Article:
A gobo is a template that light shines through to project an image onto a surface and it is placed inside or in front of a light source, to control the shape of the emitted light. They are often used with stage lighting instruments to manipulate the shape of the light which is cast over a space or object. A metal gobo with patterned holes allows only the desired shape or pattern of light through, casting a specific pattern of light and shadow into the space.
A glass gobo is an extraordinary way to project colorful images with great detail. Gobos are stencils that selectively block light to create an image. Usually, gobos are made of metal, but glass gobos were created to add color as well as more details.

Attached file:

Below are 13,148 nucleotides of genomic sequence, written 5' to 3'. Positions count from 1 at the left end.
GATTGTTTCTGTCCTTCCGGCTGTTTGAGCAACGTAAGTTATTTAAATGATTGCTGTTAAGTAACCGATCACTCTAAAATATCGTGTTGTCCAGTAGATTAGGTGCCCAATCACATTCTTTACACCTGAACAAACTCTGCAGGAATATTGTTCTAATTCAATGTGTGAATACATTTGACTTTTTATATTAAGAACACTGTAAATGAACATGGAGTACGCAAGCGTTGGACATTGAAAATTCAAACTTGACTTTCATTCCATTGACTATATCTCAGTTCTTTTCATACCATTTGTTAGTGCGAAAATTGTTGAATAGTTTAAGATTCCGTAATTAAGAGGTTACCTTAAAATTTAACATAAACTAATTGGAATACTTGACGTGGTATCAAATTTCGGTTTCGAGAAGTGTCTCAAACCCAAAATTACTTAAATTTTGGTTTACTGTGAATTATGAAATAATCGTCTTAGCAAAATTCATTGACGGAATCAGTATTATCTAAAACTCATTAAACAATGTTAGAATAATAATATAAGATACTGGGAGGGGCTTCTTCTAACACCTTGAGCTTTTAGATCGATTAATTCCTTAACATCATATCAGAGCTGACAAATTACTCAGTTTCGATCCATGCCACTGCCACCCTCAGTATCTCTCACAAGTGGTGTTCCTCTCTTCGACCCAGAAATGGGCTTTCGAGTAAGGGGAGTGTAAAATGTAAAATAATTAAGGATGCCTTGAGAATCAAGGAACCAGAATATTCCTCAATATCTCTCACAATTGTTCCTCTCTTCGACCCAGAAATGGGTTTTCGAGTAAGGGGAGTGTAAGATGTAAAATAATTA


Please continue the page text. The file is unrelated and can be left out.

Though the term “gobo” has come to generally refer to any device which produces patterns of light and shadow, and various pieces of equipment that go before a light (such as a gobo arm or gobo head), in theatrical lighting applications the term more specifically refers to a device placed in ‘the gate’ or at the ‘point of focus’ between the light source and the lenses (or other optics). This placement is important because it allows a pattern with crisp, sharp edges to be projected (for logos, fine detail, architecture, etc.).